The truth is I don’t know how wasteful or expensive it is to run a computer 24x7x52 but I would imagine that it would be a more than 3x5x52 (assuming I don’t listen to music everyday) - I know I could turn it off if I cared enough, but was interested if there was a better option.
Ok, got it. We’ll give it some thought. Thanks!
did you check out that tool by nirsoft for doing wake on lan? would that just solve your problem?
I’ve just had a quick look at it. The WakeOnLan option looks like a possibility. There is also an Android app which will act as a trigger too. Ideally an option in the Roon control software would automatically trigger the software or code to wake up the Roon server. This option only supports wired servers, which is to be expected.
Fing has a WOL facility for iOS users, and on my Android phone I use an App called…Wake On Lan.
Both do the job, and I’m sure there are others.
That said, one of my Squeezebox apps (forget which now) had a tick box to enable WOL which I think just sent a magic packet before starting the main app. Something like this functionality would be incredibly useful in my environment as my main PC is also my media server. When I’m at the PC and using it obviously there are no issues, but I don’t like to leave it on full power 24/7. But for convenience, I don’t power down, I just leave it to go to Sleep.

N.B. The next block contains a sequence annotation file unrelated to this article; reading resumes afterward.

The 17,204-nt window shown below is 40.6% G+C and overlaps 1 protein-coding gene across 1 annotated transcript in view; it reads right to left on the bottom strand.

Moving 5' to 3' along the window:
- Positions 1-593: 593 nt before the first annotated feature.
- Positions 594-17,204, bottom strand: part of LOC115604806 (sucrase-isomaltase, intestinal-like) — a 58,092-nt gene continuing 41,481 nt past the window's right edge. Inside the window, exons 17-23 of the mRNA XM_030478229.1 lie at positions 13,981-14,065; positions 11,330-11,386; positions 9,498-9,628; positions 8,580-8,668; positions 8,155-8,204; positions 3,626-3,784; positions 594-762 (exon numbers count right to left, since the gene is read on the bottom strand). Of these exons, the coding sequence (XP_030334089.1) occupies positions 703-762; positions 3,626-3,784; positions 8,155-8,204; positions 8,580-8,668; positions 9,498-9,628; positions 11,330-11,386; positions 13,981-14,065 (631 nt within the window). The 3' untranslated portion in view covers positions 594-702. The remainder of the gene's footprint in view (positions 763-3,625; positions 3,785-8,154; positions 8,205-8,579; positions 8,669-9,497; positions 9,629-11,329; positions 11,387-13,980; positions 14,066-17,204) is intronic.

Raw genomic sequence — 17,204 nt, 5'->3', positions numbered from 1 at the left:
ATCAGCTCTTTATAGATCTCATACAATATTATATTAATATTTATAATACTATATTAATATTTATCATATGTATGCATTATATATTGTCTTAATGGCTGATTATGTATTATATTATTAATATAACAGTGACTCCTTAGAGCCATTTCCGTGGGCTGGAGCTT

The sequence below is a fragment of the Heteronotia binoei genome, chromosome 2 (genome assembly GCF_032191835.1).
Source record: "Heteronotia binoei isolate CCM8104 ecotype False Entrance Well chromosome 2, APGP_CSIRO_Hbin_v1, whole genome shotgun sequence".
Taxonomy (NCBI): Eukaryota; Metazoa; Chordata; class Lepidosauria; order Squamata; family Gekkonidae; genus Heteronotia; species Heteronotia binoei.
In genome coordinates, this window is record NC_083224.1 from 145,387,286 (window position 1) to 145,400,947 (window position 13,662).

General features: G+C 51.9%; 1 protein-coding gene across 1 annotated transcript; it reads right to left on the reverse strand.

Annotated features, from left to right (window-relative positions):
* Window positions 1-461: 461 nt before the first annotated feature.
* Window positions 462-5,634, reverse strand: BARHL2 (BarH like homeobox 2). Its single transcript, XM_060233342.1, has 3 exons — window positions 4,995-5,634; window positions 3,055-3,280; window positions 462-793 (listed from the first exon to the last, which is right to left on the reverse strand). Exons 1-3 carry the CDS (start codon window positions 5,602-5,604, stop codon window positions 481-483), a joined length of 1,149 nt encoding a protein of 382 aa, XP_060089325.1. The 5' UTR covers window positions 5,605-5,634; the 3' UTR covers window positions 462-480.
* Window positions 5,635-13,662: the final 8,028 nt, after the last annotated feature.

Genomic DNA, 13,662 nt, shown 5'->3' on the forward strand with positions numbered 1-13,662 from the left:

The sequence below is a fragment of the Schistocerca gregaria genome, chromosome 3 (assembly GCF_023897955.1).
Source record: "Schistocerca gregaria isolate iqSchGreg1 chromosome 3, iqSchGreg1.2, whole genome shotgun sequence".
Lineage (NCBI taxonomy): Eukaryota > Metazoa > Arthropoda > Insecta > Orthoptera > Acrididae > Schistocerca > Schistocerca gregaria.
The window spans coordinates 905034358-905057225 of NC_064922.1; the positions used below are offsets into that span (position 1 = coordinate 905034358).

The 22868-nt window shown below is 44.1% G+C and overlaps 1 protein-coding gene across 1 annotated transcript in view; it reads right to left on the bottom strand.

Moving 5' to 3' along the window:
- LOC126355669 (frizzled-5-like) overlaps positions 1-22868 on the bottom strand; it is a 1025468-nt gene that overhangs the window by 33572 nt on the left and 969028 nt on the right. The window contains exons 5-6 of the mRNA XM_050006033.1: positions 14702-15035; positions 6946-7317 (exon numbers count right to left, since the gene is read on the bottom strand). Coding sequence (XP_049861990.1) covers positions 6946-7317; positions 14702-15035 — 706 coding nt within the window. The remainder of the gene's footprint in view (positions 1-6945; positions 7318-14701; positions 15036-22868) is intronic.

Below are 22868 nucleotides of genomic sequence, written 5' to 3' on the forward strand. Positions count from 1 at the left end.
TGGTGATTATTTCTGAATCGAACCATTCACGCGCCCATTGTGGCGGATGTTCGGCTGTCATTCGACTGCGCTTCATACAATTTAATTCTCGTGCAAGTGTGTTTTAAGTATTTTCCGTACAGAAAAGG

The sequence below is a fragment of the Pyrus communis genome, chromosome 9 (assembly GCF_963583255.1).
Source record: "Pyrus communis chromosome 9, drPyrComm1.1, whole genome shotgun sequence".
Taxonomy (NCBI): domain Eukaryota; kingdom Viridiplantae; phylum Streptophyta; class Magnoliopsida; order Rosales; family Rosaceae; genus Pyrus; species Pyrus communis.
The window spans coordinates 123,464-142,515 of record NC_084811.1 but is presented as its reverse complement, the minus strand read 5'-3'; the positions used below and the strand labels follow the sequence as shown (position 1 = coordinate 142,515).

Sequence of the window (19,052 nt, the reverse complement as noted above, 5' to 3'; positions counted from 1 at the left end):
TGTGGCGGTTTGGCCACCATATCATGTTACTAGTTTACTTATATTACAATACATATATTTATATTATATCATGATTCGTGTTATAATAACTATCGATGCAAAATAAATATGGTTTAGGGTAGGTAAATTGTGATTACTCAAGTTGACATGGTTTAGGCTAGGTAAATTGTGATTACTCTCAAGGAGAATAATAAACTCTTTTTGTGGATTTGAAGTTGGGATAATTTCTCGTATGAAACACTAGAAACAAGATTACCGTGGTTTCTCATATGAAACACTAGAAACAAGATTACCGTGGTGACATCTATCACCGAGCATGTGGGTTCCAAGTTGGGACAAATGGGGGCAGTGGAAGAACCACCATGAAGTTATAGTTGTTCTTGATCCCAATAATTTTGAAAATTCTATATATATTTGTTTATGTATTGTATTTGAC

If I’m in the living room with my tablet/phone and want to listen to music it used to be easy to fire up the app, wait a few seconds for the PC to boot from Sleep (SSD made this fast) and then listen away.
I’d sign up to Roon without it, but it would be nice to have something similar (and it’s got green cred!)
Hi, first post here.
How crazy would this be? Any chance of cooling it well passively?
SuperMicro X10SDV-TLN4F a 45TDP Xeon-D mini-itx motherboard with 10Gbase-T. Ok I’ll admit it, it was the 10Gbase-T and 8 core that seemed fun, snappy enough? Not too bad pricewise, could a passive cooler tame 45TDP Watts in a small case? I’m almost thinking about the MC200 case…